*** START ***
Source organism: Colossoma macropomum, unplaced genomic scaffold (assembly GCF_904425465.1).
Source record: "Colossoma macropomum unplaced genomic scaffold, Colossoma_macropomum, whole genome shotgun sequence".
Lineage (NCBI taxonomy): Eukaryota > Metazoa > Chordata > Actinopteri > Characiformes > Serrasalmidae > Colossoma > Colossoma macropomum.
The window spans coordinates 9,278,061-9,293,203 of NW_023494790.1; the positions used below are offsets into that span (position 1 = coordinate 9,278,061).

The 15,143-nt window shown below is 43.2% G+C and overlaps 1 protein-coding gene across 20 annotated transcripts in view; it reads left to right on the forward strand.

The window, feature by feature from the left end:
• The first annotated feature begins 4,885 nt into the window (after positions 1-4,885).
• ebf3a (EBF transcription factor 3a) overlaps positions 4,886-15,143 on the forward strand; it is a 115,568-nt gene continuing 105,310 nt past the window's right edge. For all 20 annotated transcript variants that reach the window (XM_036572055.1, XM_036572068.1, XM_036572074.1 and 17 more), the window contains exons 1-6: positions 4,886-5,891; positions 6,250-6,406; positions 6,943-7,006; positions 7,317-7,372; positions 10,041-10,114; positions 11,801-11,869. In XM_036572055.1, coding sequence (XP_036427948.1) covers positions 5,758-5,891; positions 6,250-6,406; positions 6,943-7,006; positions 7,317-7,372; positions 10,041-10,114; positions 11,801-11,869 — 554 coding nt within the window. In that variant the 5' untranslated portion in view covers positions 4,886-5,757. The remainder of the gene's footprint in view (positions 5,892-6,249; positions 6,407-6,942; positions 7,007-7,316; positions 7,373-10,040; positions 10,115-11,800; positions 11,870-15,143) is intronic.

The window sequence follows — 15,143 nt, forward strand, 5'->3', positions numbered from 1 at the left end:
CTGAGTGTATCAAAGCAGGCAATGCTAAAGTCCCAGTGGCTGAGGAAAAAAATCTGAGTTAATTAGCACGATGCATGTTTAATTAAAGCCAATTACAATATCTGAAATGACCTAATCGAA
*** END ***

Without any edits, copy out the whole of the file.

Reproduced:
Source organism: Colossoma macropomum, unplaced genomic scaffold (assembly GCF_904425465.1).
Source record: "Colossoma macropomum unplaced genomic scaffold, Colossoma_macropomum, whole genome shotgun sequence".
Lineage (NCBI taxonomy): Eukaryota > Metazoa > Chordata > Actinopteri > Characiformes > Serrasalmidae > Colossoma > Colossoma macropomum.
The window spans coordinates 9,278,061-9,293,203 of NW_023494790.1; the positions used below are offsets into that span (position 1 = coordinate 9,278,061).

The 15,143-nt window shown below is 43.2% G+C and overlaps 1 protein-coding gene across 20 annotated transcripts in view; it reads left to right on the forward strand.

The window, feature by feature from the left end:
• The first annotated feature begins 4,885 nt into the window (after positions 1-4,885).
• ebf3a (EBF transcription factor 3a) overlaps positions 4,886-15,143 on the forward strand; it is a 115,568-nt gene continuing 105,310 nt past the window's right edge. For all 20 annotated transcript variants that reach the window (XM_036572055.1, XM_036572068.1, XM_036572074.1 and 17 more), the window contains exons 1-6: positions 4,886-5,891; positions 6,250-6,406; positions 6,943-7,006; positions 7,317-7,372; positions 10,041-10,114; positions 11,801-11,869. In XM_036572055.1, coding sequence (XP_036427948.1) covers positions 5,758-5,891; positions 6,250-6,406; positions 6,943-7,006; positions 7,317-7,372; positions 10,041-10,114; positions 11,801-11,869 — 554 coding nt within the window. In that variant the 5' untranslated portion in view covers positions 4,886-5,757. The remainder of the gene's footprint in view (positions 5,892-6,249; positions 6,407-6,942; positions 7,007-7,316; positions 7,373-10,040; positions 10,115-11,800; positions 11,870-15,143) is intronic.

The window sequence follows — 15,143 nt, forward strand, 5'->3', positions numbered from 1 at the left end:
CTGAGTGTATCAAAGCAGGCAATGCTAAAGTCCCAGTGGCTGAGGAAAAAAATCTGAGTTAATTAGCACGATGCATGTTTAATTAAAGCCAATTACAATATCTGAAATGACCTAATCGAA